The North Carolina State Bar, the state agency that regulates attorneys, has asked a judge to dismiss Raleigh attorney Gene Boyce’s complaint asking the State Bar to address allegations of professional misconduct by Attorney General Roy Cooper. Wake County Senior Resident Superior Court Judge Donald Stephens, who is handling the case, has scheduled a hearing for May 6 to consider the complaint.

Boyce’s complaint said that as an attorney he has an obligation to report the professional misconduct of other attorneys to the State Bar. According to the complaint — filed in January in Wake County Superior Court — Boyce has notified the State Bar on multiple occasions about Cooper’s alleged misconduct, but the State Bar has not responded. Boyce also argued that the State Bar has a conflict of interest in the matter because Cooper serves as the attorney for the State Bar.

On March 14, the State Bar filed a motion to dismiss Boyce’s complaint. Boyce subsequently filed a response outlining reasons his complaint should be heard in court.

Boyce has asked the court for a declaratory judgment forcing the State Bar to acknowledge Boyce’s claims of Cooper’s misconduct; declaring that the State Bar has a conflict of interest in the matter; and referring the dispute to an alternative agency for investigation, findings of fact, and discipline if appropriate.

The dispute began in 2000, when Cooper was the Democratic Party’s nominee for attorney general and his main opponent was Republican Dan Boyce, Gene’s son.

Cooper won that race and has been attorney general since 2001. Cooper won the March Democratic primary for governor and will face Gov. Pat McCrory in November.

Boyce claims that during the 2000 campaign, Cooper knowingly made false statements in political ads that harmed the reputation of Boyce and his law partners. A trial court judge dismissed the lawsuit, but appellate courts ruled in Boyce’s favor on several occasions, and in 2014 the matter was scheduled to go to trial.

The dispute appeared to be over in April 2014 when Cooper issued a written apology to Boyce for statements Cooper’s political campaign made in the political ads. The parties signed an agreement ending the civil action, but Boyce’s complaint says that Cooper’s conduct is a separate issue that the State Bar must address.

Boyce has been practicing law since 1956. He served as assistant chief counsel to the Senate Watergate Committee, working with U.S. Sen. Sam Ervin, D-N.C. on the investigation of President Nixon’s 1972 presidential campaign.

Motion to dismiss

The State Bar claimed Boyce doesn’t have “a legally cognizable interest in the controversy and lacks standing to pursue his alleged claim as a matter of law.”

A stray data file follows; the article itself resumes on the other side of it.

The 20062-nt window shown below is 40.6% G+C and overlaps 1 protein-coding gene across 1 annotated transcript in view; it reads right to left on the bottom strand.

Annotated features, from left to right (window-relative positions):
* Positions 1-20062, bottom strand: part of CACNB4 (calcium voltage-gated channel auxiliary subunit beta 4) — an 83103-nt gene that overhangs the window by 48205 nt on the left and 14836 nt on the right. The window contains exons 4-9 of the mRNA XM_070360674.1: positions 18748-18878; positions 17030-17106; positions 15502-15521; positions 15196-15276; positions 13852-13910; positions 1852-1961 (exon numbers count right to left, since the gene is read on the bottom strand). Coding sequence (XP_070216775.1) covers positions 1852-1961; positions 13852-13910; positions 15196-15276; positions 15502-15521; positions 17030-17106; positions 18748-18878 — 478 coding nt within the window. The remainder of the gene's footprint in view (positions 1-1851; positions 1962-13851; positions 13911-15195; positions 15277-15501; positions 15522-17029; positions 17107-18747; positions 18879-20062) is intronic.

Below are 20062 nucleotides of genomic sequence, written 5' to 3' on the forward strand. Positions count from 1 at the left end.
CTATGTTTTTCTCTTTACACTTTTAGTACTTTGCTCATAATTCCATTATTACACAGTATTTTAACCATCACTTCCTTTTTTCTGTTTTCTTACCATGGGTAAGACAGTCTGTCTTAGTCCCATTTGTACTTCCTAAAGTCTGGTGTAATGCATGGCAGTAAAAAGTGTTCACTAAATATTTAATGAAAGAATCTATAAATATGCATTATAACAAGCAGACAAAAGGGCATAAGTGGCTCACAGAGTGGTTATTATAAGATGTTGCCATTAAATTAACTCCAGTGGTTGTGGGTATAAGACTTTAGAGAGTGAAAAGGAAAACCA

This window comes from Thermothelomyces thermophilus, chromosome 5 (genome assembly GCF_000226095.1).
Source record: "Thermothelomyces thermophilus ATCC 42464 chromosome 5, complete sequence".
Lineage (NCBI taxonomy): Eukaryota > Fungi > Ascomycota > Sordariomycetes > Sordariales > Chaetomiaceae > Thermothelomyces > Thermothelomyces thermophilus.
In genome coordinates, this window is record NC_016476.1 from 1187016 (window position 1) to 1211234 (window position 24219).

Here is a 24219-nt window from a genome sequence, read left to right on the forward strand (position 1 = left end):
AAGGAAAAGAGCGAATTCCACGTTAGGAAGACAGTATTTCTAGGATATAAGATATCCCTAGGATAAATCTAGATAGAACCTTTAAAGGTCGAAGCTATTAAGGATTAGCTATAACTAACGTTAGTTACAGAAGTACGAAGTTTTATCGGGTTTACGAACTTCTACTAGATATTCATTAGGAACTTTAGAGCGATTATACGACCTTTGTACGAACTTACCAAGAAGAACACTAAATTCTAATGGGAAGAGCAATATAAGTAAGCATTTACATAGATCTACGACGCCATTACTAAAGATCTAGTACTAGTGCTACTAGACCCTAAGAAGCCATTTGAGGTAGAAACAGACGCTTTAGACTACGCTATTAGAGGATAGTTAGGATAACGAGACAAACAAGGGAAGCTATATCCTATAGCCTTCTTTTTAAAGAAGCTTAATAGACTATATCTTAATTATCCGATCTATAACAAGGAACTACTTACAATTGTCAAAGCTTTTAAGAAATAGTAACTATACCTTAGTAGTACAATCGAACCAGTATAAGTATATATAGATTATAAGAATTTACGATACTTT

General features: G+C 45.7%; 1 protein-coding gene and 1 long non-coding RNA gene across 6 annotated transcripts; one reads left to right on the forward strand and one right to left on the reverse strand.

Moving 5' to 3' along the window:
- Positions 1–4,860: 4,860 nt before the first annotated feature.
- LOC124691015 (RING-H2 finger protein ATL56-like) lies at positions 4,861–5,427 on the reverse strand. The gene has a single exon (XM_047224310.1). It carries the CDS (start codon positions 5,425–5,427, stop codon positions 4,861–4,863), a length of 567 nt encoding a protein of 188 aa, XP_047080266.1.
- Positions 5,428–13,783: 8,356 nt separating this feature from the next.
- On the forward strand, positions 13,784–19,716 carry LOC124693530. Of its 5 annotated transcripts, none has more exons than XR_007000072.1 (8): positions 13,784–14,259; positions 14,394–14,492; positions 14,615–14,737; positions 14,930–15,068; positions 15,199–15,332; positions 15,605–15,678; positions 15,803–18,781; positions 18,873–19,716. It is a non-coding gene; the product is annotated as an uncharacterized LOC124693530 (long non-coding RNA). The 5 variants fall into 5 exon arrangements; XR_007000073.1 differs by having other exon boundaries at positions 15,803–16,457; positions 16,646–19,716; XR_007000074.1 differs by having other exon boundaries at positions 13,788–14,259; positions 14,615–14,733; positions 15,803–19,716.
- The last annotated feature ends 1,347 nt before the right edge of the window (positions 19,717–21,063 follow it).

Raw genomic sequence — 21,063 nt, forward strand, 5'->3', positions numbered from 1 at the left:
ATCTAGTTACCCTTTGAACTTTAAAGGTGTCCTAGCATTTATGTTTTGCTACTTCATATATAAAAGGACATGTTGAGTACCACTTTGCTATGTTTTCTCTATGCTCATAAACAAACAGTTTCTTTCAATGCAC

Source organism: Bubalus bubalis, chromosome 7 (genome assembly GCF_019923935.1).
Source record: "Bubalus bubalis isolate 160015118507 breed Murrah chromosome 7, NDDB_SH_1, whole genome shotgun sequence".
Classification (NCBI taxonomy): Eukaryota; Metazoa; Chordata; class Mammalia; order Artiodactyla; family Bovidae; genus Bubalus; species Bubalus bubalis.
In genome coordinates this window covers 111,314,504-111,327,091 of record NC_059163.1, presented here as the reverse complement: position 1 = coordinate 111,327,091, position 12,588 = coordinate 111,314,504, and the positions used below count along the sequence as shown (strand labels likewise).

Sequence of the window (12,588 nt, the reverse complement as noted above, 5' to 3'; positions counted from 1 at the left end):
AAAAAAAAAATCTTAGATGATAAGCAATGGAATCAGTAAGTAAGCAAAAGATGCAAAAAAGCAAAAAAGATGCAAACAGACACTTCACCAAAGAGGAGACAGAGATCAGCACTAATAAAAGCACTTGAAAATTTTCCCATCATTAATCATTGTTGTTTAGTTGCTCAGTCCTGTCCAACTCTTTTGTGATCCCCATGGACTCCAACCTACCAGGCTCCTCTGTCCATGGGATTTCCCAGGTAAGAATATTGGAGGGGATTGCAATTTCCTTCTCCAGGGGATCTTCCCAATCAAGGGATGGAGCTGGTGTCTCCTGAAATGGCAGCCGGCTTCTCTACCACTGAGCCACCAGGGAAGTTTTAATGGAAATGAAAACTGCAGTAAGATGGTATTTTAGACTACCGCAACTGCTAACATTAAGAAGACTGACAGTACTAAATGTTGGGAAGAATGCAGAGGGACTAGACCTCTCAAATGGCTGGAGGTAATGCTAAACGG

In addition, even if Boyce had standing, the declaratory judgment he seeks was not an appropriate vehicle to compel action from a state agency.

Finally, the State Bar claimed that Boyce’s lawsuit against Cooper “was fully resolved and is final. Accordingly, all questions of civil law liability related to his alleged private injury are moot.”

Boyce’s response, submitted March 28, said his complaint concerns the ethical duties of the State Bar and the statutory principles of “conflict of interest.” He said a declaratory judgment is appropriate in this situation.

He said, as a dues-paying member of the State Bar, he has a sincere interest in seeing the agency perform its duties, and that the State Bar encourages attorneys to report evidence of misconduct by other attorneys.

Boyce also noted, as he did in his initial complaint, that the State Bar has set a precedent in dealing with the alleged misconduct of an attorney who posed a conflict of interest for the State Bar. Faison Hicks, who is a special deputy attorney general in Cooper’s office and has served as a counsel for the State Bar, signed documents claiming he had attended continuing legal education programs sponsored by the State Bar but in fact did not attend all the classes.

The State Bar lodged a grievance, claiming that Hicks engaged in dishonesty, fraud, deceit, or misrepresentation. Normally, the State Bar would handle an investigation and discipline if necessary. But because of Hicks’ relationship with the State Bar, it asked the staff of the Georgia State Bar to investigate the matter, and Stephens agreed to handle any discipline. Stephens ruled that Hicks engaged in professional misconduct and issued a public reprimand.

Boyce argued that with this precedent in place, the State Bar should consider choosing independent entities to decide this dispute involving Cooper.